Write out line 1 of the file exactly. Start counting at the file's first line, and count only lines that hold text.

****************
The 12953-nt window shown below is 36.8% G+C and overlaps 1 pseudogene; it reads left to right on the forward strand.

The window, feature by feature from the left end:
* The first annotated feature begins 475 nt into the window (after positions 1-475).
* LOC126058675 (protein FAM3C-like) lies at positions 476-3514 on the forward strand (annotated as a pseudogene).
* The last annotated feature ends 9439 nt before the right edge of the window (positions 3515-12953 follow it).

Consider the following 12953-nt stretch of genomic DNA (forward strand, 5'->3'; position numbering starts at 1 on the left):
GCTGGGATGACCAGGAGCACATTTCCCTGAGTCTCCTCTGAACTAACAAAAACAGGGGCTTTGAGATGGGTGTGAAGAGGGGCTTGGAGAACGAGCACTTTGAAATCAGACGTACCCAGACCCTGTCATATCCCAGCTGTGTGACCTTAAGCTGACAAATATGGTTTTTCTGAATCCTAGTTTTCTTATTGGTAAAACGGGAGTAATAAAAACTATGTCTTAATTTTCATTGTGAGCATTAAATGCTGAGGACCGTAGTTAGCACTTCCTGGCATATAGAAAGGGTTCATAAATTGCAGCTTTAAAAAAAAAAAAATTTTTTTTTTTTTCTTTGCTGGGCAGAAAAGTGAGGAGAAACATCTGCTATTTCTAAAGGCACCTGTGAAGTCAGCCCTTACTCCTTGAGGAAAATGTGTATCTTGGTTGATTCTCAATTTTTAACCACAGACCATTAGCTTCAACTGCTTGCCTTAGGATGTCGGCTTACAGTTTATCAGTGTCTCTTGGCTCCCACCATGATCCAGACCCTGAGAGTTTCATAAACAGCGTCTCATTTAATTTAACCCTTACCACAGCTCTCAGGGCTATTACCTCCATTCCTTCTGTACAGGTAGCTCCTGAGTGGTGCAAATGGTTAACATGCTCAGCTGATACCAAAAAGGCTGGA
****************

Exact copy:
The 12953-nt window shown below is 36.8% G+C and overlaps 1 pseudogene; it reads left to right on the forward strand.